Welding Ventilation in Confined Spaces

Air replacement. Ventilation is a prerequisite to work in confined spaces. All welding and cutting operations in confined spaces shall be adequately ventilated to prevent the accumulation of toxic materials -or possible oxygen deficiency. This applies not only to the welder but also to helpers and other personnel in the immediate vicinity.

Airline respirators. In circumstances where it is impossible to provide adequate ventilation in a confined area, airline respirators or hose masks, approved by the US Bureau of Mines, National Institute of Occupational Safety and Health, or other government-approved testing agency, will be used for this purpose. The air should meet the standards established by Public Law 91-596, Occupational Safety and Health Act of 1970.

Self-contained units. In areas immediately hazardous to life, hose masks with blowers or self-contained breathing equipment shall be used. The breathing equipment shall be approved by the US Bureau of Mines or National Institute of Occupational Safety and Health, or other government-approved testing agency.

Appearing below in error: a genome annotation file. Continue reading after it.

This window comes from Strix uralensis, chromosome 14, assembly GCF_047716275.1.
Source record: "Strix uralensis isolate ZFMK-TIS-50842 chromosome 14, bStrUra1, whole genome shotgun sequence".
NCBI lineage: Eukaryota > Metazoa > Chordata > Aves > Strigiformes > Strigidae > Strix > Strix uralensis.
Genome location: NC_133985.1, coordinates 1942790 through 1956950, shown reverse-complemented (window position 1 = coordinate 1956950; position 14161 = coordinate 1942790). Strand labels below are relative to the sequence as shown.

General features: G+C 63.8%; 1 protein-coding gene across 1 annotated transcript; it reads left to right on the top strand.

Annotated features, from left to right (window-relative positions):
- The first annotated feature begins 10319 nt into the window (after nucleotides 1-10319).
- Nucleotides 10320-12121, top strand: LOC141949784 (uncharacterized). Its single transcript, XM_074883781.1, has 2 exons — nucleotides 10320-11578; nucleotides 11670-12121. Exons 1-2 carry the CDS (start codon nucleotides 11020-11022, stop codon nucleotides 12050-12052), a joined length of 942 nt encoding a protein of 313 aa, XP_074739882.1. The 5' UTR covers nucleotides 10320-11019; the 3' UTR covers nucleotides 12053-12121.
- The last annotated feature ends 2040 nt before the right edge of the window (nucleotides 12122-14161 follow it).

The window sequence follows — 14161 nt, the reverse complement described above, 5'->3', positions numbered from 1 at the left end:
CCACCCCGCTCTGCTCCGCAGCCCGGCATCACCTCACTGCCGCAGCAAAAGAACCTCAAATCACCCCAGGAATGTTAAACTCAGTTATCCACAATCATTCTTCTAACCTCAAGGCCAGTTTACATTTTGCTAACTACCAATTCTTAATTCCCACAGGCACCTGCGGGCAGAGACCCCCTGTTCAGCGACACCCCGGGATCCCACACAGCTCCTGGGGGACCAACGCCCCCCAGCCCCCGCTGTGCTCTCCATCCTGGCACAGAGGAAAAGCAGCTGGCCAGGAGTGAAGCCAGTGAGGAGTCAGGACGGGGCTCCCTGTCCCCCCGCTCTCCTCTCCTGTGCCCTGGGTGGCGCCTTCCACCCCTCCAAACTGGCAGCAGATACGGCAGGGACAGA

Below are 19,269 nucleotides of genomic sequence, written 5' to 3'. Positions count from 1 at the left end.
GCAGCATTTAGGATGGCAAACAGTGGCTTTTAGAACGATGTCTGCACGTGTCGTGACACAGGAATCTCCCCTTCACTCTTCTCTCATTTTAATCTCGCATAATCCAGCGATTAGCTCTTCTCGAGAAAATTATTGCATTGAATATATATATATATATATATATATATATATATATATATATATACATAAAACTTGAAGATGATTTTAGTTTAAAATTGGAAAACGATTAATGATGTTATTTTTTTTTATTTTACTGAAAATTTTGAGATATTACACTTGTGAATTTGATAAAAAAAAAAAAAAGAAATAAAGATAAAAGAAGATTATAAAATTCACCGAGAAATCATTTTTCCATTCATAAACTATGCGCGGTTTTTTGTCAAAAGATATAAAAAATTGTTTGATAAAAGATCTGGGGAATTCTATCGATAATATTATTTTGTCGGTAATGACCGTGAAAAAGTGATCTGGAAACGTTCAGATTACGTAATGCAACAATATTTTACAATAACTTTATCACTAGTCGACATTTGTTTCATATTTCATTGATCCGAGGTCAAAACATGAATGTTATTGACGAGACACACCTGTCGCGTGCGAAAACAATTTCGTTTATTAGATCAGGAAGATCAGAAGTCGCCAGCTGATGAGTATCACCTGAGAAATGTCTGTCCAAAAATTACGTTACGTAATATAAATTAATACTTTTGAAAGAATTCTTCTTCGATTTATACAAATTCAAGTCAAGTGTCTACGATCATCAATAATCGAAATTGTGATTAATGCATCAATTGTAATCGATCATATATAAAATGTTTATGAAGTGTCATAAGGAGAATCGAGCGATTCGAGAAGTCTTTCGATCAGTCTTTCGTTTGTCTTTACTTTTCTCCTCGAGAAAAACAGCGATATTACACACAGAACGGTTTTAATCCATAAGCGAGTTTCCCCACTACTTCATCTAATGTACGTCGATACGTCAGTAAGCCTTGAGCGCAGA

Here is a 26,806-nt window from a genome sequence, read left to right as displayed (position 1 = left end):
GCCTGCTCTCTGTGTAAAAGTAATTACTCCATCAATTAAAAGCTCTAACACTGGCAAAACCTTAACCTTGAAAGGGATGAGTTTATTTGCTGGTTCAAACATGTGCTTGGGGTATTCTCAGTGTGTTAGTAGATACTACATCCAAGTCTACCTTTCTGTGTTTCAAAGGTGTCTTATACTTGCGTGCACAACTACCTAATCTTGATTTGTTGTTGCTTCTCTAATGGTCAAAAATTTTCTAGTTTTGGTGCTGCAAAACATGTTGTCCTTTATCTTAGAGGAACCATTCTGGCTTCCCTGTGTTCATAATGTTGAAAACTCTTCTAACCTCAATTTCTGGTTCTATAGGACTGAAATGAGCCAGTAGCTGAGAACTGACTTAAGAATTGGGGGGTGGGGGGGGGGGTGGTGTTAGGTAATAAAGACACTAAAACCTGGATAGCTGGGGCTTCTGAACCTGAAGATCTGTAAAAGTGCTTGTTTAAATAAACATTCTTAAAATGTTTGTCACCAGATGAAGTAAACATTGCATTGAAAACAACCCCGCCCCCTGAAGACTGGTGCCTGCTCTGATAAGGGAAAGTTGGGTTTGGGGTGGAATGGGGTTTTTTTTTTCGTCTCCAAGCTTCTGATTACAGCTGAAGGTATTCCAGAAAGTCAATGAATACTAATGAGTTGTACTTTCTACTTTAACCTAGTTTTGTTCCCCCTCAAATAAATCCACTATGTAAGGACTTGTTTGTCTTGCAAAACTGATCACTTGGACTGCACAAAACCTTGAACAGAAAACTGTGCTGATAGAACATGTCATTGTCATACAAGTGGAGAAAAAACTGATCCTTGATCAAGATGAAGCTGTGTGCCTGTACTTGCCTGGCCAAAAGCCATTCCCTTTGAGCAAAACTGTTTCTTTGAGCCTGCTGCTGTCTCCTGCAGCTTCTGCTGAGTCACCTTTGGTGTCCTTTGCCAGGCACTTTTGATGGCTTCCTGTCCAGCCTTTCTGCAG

Outside helper. Where welding operations are carried on in confined spaces and where welders and helpers are provided with hose masks, hose masks with blowers, or self-contained breathing equipment, a worker shall be stationed on the outside of such confined spaces to ensure the safety of those working within.

Oxygen for ventilation. Oxygen must never be used for ventilation.

Fluorine Compounds

In confined spaces, welding or cutting involving fluxes, coverings, or other materials which fluorine compounds shall be done in accordance with paragraph 2-4 h, ventilation in confined spaces. A fluorine compound is one that contains fluorine as an element in chemical combination, not as a free gas.

Maximum allowable concentration. The need for local exhaust ventilation or airline respirators for welding or cutting in other than confined spaces will depend upon the individual circumstances. However, experience has shown that such protection is desirable for fixed-location production welding and for all production welding on stainless steels. When air samples taken at the welding location indicate that the fluorides liberated are below the maximum allowable concentration, such protection is not necessary.